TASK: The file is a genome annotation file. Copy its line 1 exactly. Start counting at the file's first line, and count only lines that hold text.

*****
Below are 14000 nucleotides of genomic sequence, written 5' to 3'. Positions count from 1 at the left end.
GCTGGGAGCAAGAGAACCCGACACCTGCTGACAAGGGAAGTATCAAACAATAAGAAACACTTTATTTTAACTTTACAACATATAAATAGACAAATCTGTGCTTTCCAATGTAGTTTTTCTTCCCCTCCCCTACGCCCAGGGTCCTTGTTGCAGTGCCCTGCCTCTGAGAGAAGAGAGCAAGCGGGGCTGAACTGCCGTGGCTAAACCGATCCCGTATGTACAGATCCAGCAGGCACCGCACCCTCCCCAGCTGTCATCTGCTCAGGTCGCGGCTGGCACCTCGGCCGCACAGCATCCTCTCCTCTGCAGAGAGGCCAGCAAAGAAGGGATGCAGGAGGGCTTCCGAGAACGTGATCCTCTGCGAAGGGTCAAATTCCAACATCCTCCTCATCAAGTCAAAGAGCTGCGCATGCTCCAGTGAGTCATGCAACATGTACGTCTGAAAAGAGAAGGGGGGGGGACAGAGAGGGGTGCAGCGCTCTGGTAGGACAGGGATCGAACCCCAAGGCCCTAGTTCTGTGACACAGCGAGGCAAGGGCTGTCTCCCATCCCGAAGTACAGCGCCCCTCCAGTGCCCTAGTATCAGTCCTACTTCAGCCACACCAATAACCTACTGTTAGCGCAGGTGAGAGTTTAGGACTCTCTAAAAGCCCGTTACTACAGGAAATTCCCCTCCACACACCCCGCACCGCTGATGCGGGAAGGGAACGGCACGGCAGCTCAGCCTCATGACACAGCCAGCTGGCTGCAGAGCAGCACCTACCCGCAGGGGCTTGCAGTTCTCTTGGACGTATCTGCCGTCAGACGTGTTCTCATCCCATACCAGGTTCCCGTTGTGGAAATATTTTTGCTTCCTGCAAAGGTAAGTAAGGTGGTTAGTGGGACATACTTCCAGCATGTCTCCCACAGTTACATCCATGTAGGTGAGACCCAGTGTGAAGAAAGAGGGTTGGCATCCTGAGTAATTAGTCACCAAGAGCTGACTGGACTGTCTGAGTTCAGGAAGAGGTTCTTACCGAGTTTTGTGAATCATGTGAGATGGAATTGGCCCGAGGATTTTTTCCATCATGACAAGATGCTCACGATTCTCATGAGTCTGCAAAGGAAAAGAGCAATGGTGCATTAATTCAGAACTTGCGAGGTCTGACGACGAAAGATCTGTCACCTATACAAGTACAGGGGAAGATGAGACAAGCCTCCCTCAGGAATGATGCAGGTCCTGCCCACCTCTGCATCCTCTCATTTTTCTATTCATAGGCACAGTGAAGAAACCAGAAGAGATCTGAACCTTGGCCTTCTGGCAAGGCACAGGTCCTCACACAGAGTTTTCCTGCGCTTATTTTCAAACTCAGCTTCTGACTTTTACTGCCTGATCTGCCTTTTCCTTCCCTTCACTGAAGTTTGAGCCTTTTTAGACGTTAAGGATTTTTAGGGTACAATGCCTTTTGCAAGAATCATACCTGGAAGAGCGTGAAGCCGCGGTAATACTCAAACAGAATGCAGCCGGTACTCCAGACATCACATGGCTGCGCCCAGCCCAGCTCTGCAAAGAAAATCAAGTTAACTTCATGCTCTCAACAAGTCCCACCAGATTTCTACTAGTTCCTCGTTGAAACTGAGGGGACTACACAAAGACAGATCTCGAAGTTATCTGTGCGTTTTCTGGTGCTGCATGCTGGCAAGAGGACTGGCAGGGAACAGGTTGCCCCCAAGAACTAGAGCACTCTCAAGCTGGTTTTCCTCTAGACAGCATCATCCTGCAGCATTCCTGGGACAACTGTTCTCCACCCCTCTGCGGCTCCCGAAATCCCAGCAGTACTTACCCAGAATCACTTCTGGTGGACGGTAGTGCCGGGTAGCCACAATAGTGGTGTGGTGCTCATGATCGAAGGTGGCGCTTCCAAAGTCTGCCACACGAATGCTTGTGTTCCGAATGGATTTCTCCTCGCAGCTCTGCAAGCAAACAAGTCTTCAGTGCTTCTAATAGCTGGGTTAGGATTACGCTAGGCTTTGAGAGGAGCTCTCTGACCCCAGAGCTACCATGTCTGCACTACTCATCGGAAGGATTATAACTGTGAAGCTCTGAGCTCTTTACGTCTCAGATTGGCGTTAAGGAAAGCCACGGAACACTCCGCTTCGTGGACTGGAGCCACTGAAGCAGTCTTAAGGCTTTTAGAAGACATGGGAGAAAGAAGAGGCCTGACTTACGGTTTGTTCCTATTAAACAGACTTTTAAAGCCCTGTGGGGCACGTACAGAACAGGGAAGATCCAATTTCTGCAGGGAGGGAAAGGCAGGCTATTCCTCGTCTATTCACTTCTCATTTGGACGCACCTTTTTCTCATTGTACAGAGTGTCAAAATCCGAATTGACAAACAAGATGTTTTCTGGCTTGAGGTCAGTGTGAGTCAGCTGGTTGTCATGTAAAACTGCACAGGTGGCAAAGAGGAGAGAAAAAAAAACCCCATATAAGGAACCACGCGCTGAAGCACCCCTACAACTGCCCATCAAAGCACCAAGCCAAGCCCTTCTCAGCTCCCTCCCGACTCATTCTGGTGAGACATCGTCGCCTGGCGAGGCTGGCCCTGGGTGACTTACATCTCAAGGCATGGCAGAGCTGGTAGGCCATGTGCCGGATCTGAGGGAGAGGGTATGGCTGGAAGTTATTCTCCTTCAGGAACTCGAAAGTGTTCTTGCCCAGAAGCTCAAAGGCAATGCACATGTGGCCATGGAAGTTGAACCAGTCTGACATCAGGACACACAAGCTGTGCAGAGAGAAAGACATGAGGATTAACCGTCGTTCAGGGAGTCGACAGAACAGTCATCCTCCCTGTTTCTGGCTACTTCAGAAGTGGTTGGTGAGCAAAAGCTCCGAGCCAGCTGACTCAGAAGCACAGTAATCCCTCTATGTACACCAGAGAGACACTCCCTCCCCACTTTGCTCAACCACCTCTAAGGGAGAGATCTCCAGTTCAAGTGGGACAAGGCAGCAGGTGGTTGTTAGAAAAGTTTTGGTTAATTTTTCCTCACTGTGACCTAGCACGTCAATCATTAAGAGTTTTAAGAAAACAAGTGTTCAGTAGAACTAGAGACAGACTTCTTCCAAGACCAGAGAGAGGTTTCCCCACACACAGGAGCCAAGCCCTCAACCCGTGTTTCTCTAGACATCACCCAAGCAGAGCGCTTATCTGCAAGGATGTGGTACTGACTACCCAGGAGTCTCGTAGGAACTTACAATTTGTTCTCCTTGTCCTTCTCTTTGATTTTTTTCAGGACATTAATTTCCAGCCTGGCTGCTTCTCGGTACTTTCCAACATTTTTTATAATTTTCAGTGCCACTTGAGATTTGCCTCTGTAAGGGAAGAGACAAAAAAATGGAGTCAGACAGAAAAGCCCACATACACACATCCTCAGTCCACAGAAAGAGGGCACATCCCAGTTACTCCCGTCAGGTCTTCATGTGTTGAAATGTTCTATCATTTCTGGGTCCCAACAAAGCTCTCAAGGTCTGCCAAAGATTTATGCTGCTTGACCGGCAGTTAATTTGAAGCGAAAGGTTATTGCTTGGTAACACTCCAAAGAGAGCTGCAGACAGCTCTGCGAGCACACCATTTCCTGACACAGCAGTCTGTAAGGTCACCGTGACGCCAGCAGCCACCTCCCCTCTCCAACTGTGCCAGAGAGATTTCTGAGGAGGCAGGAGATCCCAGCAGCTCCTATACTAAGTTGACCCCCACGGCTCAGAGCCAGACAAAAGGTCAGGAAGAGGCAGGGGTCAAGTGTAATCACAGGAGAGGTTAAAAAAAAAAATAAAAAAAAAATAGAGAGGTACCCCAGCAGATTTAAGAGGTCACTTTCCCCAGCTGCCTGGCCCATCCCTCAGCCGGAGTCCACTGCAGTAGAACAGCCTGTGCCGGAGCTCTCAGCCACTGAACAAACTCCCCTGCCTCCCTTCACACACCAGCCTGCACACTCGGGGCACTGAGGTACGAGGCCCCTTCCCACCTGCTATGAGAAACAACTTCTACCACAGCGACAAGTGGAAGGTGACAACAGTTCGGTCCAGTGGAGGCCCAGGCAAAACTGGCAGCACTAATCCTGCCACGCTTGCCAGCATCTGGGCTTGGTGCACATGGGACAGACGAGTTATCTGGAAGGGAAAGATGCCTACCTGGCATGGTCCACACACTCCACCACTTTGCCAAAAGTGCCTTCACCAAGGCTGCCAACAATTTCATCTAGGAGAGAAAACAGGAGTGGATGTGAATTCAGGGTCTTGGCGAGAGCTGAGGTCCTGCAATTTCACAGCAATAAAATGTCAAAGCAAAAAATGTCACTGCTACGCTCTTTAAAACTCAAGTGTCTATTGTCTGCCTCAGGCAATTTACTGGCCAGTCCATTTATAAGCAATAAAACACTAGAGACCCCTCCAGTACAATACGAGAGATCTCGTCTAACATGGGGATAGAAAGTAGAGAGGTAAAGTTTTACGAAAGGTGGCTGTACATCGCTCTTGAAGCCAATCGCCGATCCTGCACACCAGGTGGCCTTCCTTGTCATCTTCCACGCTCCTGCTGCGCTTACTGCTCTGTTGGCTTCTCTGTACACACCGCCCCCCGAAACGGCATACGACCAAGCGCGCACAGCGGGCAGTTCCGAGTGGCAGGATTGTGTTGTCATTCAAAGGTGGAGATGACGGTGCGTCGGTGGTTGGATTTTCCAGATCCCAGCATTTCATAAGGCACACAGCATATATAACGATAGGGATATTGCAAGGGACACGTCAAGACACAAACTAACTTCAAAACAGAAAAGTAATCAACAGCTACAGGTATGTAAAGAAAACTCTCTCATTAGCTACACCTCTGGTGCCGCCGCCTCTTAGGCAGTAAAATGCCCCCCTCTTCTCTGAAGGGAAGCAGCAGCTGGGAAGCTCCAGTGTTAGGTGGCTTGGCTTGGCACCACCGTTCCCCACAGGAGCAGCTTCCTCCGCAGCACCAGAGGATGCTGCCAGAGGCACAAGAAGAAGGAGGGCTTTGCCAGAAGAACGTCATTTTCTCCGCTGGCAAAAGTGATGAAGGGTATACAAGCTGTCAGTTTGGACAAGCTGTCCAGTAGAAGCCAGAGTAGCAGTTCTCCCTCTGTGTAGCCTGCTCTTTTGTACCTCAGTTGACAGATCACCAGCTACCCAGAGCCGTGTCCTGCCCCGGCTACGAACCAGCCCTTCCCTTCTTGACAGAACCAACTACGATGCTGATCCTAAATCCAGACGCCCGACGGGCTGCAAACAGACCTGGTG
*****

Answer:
Below are 14000 nucleotides of genomic sequence, written 5' to 3'. Positions count from 1 at the left end.